— Hortus Vitae - Essays on the Gardening of Life • Violet Paget, AKA Vernon Lee

... The Injun blood gives him cuteness, but half his cussedness is in that soft black scalp an' that soft voice sayin', 'Good Injun.' There's some old Louis XIV somewhere in his family tree. The roots av it may be in the Plains out here, but some branch is a graft from a Orleans rose-bush. He's got the blossoms an' the thorns av a Frenchman. An' besides," O'mie added, "as if us two wise men av the West didn't know, comes Father Le Claire to me to-day. He's Jean's guide an' counsellor. An' Phil, begorra, them two looks alike. Same square-cut kind ...
— The Price of the Prairie - A Story of Kansas • Margaret Hill McCarter

... is developing a great business in this line. When you go to New Orleans look up the stores whose letter ...
— Three Acres and Liberty • Bolton Hall

... New Orleans has not yet suffered, there is hourly fear that it will be flooded. The levees are breaking in all directions, and in the near neighborhood of New Orleans fresh breaks are feared, which will send a vast volume of water flowing toward ...
— The Great Round World and What Is Going On In It, Vol. 1, No. 25, April 29, 1897 - A Weekly Magazine for Boys and Girls • Various

... there since the time of Adam, but he lost it and six hundred niggers during the Wah! We were pooh as pohverty—paw and maw and we four girls—and no more idea of work than a baby. But I had an education at the convent at New Orleans, and could play, and speak French, and I got a place as school-teacher here; I reckon the first Southern woman that has taught school in the No'th! Ricketts, who used to be our steward at Bayou Sara, told me about the pickaninnies, ...
— Under the Redwoods • Bret Harte

... from the Regency of Greece, dated February 15, 1837, upon which he threw up an engagement he had entered into with General Duff Greene, which secured him a respectable support, and set about seeing the country; that after travelling from New York to New Orleans, he returned to the North, and stopped for a month or two at Bedford Springs, about a day's journey from Philadelphia; that being disappointed in remittances and receipts, and unable to collect moneys he had lent to his compatriots, he could not pay his bill for ...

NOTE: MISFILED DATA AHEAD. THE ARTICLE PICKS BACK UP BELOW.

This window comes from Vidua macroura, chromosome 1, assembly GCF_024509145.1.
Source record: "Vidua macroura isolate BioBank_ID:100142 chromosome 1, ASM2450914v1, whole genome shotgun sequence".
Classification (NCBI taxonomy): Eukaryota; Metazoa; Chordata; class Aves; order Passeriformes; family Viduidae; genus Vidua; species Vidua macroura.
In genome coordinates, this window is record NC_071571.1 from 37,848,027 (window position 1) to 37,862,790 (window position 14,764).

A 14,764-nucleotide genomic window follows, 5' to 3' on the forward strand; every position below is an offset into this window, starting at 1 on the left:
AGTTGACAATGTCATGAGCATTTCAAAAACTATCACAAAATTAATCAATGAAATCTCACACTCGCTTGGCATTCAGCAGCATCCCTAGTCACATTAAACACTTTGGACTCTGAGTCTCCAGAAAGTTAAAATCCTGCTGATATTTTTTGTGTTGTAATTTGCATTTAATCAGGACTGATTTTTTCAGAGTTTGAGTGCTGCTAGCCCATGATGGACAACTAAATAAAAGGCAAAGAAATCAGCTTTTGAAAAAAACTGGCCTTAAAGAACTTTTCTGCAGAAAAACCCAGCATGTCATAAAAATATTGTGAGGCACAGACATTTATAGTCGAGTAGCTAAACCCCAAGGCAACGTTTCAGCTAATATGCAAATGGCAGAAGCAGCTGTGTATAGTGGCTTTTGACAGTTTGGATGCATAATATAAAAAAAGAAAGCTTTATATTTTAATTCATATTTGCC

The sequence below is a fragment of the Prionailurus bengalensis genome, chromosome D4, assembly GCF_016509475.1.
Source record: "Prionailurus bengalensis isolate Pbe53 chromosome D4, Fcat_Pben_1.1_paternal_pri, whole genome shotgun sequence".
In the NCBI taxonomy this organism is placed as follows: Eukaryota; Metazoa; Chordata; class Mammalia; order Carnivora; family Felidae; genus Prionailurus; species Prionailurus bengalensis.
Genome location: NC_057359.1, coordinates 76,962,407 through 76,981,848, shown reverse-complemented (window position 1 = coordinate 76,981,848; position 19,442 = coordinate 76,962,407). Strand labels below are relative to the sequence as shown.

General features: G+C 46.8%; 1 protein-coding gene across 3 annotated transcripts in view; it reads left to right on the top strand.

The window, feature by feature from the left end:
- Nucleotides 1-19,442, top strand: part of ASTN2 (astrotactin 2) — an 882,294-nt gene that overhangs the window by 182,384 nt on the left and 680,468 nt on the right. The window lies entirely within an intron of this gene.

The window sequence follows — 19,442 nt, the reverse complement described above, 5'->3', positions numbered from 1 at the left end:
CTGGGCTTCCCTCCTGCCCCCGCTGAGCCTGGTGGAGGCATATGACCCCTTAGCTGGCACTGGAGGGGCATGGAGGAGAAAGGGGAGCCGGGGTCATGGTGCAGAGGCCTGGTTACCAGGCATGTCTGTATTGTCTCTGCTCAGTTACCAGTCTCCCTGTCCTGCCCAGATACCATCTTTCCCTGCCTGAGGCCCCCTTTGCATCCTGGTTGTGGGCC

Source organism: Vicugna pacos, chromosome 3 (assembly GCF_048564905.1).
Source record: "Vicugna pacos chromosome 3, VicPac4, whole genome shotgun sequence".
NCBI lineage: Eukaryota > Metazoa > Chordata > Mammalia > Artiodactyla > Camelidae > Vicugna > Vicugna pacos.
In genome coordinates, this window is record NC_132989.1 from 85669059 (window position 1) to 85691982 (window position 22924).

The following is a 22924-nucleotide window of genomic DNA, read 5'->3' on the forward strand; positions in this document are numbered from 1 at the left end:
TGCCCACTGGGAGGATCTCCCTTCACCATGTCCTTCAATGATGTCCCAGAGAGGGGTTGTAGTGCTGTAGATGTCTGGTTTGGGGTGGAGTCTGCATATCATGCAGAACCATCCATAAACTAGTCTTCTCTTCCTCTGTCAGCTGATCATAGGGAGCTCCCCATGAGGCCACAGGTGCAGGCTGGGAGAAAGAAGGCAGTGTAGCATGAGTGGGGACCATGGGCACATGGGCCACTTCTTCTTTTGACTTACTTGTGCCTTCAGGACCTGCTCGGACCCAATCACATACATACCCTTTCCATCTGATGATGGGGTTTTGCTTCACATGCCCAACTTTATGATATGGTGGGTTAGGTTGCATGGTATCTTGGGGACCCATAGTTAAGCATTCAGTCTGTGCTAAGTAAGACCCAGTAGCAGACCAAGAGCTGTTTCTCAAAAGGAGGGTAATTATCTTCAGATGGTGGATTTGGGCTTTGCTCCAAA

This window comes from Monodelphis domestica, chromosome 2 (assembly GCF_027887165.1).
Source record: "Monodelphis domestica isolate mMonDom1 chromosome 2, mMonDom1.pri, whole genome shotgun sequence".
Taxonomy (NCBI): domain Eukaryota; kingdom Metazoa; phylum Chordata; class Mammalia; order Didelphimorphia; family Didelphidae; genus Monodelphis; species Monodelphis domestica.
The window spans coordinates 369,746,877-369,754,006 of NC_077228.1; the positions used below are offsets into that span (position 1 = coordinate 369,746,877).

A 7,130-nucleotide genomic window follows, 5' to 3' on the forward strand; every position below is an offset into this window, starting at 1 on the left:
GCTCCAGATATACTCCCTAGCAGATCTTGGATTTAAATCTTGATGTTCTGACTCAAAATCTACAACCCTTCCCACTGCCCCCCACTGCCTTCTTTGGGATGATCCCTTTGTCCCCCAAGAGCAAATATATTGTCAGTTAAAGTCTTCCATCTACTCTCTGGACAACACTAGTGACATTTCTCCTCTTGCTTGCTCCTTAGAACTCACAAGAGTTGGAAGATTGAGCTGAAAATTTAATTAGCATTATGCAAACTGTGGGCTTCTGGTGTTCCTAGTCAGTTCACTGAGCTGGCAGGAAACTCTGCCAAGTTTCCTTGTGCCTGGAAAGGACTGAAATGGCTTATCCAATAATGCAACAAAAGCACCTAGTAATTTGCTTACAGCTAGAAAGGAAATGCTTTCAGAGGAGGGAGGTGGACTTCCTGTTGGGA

— The Atlantic Monthly, Volume 20, No. 122, December, 1867 • Various

... Jose Arguello, for the second time, in New Orleans," she said slowly, "eight years ago. He was still rich, but ruined in health by dissipation. I was tired of my way of life. He proposed that I should marry him to take care of him and legitimatize our child. I was forced to tell him what I had done with ...
— A Ward of the Golden Gate • Bret Harte

... she is not consulted or considered so much as she well might be." Five years later, in 1557, after the battle and capture of Saint-Quentin, France was in a fit of stupor; Paris believed the enemy to be already beneath her walls; many of the burgesses were packing up and flying, some to Orleans, some to Bourges, some still farther. The king had gone to Compiegne "to get together," ...
— A Popular History of France From The Earliest Times - Volume IV. of VI. • Francois Pierre Guillaume Guizot

... the human chattels were brought and here warehoused in jails and other places of storage and detention. Here they were put up at public auction, and knocked down to the highest bidder, and from here they were shipped to New Orleans, the great distributing center for such merchandise. He heard what Lundy had years before heard, the wail of captive mothers and fathers, wives, husbands and children, torn from each other; like Lundy, "he felt their ...